In the new novel Legacy by Tom Sniegoski, a teenaged boy named Lucas finds out that his father - who has never been part of his life - is a superhero. How would you react if you discovered your parent was a superhero?
If you were a superhero, who would you be, and what superpowers would you possess? Would you like to slip into the costume of an existing superhero, like Batman, Wonder Woman, or Rogue, or would you rather be a character of your own creation? Tell us your heroic name.
Think outside the box: Instead of only picturing spandex-clad people flourishing their capes, consider everyday heroes. What can we learn from these unsung heroes?
Feel free to repost this prompt at your own blog, and leave your thoughts or the links to your own posts in the comments below!
I firmly believe that there's a hero inside each of us. As I recently posted in response to the wonderful What a Girl Wants: Holding Out for a Super Heroine post at the Chasing Ray blog: There are so many wonderful characters who save themselves rather than waiting around for someone else to rescue them. There are so many real people who do the same. The world would be a better place and populated with stronger people if we all had such personal conviction, strength, and determination, and the courage to be a hero. I challenge people every day to believe in themselves, to achieve their potential, and to strive for excellence.
That being said, I always smile when a close friend of mine calls me Supergirl. Please note that my superhero costume would be more modest than hers. It would be purple with matching fairy wings. Back in July, author and readergirlz diva Holly Cupala posted about the superhero image generator at The Hero Factory and, based on the options available, I created this.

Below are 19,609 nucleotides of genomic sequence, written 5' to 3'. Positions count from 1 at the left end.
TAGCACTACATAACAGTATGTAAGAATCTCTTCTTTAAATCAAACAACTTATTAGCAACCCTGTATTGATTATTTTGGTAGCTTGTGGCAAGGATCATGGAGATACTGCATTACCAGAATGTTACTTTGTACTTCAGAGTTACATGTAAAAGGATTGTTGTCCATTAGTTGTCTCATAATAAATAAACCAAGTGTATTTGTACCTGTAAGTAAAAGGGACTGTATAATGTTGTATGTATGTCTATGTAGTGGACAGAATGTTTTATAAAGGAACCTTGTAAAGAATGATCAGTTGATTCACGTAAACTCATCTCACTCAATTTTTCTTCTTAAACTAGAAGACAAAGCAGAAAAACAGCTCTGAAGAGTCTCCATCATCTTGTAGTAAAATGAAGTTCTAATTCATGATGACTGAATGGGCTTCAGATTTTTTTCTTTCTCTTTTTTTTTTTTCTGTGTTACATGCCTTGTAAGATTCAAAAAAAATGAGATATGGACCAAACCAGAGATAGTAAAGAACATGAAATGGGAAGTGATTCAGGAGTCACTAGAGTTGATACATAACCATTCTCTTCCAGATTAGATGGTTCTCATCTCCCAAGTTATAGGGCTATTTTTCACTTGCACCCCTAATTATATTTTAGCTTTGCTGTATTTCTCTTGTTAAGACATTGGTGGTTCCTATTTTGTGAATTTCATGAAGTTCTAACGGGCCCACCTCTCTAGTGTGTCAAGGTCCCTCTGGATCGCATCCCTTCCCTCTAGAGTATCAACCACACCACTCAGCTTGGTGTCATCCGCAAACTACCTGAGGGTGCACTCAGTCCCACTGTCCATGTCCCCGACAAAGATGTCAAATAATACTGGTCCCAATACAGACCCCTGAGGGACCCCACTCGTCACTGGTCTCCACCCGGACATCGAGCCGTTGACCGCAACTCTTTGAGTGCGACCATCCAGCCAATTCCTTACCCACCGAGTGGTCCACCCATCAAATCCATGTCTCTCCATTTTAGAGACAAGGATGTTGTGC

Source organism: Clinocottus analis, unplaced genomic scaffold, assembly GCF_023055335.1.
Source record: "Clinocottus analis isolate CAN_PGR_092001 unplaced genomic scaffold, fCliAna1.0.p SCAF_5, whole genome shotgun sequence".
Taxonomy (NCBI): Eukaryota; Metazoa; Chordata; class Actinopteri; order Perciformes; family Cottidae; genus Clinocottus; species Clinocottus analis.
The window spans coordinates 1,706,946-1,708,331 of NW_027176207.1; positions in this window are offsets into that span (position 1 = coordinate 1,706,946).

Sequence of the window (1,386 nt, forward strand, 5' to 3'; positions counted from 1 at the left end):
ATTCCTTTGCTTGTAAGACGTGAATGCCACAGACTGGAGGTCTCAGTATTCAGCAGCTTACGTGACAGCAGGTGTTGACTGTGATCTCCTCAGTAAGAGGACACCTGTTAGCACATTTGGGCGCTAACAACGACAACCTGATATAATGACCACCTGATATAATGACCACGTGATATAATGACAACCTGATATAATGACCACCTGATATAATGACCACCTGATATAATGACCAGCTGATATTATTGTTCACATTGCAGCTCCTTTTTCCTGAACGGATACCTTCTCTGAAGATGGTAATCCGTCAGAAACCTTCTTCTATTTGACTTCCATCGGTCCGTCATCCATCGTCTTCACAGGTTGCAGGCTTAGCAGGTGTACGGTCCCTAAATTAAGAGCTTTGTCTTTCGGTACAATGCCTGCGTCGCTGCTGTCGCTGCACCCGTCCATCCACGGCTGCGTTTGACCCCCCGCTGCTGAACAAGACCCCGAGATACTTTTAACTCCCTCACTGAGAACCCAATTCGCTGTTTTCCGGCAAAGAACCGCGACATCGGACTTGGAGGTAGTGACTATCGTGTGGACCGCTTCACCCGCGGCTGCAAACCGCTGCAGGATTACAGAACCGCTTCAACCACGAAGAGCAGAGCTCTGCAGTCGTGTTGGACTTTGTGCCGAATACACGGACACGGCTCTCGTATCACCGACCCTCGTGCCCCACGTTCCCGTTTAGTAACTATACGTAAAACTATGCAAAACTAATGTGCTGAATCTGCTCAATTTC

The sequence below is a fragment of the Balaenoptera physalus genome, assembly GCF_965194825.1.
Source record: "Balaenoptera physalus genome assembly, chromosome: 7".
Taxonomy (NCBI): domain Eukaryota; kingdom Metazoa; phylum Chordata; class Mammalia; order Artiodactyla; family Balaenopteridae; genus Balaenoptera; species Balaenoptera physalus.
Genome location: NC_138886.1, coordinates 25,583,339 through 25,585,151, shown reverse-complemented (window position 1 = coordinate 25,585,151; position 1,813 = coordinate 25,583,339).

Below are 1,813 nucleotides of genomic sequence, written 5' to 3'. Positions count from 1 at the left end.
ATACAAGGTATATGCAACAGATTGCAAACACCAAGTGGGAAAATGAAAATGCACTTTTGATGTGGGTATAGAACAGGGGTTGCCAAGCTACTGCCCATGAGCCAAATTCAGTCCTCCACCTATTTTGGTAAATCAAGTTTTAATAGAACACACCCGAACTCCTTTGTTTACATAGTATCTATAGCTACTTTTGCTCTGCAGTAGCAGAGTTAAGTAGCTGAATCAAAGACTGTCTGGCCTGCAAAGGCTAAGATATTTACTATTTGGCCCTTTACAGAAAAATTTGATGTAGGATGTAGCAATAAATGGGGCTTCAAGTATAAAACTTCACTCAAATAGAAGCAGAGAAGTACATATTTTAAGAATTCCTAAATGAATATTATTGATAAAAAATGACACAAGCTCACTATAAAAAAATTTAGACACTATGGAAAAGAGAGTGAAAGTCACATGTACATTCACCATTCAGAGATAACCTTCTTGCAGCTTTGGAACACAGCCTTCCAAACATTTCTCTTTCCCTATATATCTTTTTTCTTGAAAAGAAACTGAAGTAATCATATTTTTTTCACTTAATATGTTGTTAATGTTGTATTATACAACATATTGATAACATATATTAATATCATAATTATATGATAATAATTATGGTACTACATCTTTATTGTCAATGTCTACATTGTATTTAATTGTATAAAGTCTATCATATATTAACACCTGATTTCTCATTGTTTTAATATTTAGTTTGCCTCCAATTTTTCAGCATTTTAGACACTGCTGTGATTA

Storywise - be the story bound in books, comics, or graphic novels, or expressed on stage or screen - I like characters who save themselves and others, rather than waiting around for someone else to save them. My favorite fictional characters tend to be are strong, bold, curious, and intelligent, such as Anne Shirley from the Anne of Green Gables books by L.M. Montgomery, Alice from Alice's Adventures in Wonderland by Lewis Carroll, Tinker Bell from Peter Pan by J.M. Barrie, various residents of Fantastica from The NeverEnding Story by Michael Ende, and Jenna Blake from the Body of Evidence books by Christopher Golden and Rick Hautala. True, they all needed help at times - think of Anne and the sinking dory - but they also were able to make their way through the world and the story due to their own resilience. They had strength (emotional strength, strength of character and conviction being more important to me than physical strength) and smarts. Some had more "traditional" heroic experiences: Anne saved lives, as did Jenna.
Back to the first question I posed in this piece: What would I do if I found out my parent was a superhero? I already know my mom is a hero - a single mother who raised two children, kept a roof over our heads, clothes on our backs, food in our stomachs, love in our hearts, and smiles on our faces. She helped us and encouraged us. Even though I'm an adult, she is my most trusted confidante and biggest supporter. Simply put, she rocks.
She also appreciates Tom's sense of humor, but that's another story and will be told another time. :)
This just in: Legacy made the ALA BBYA & the ALA Quick Pick nomination lists! Woo hoo!
Read my review of Legacy by Tom Sniegoski.
Learn more about the book.
Learn more about the author at http://www.sniegoski.com/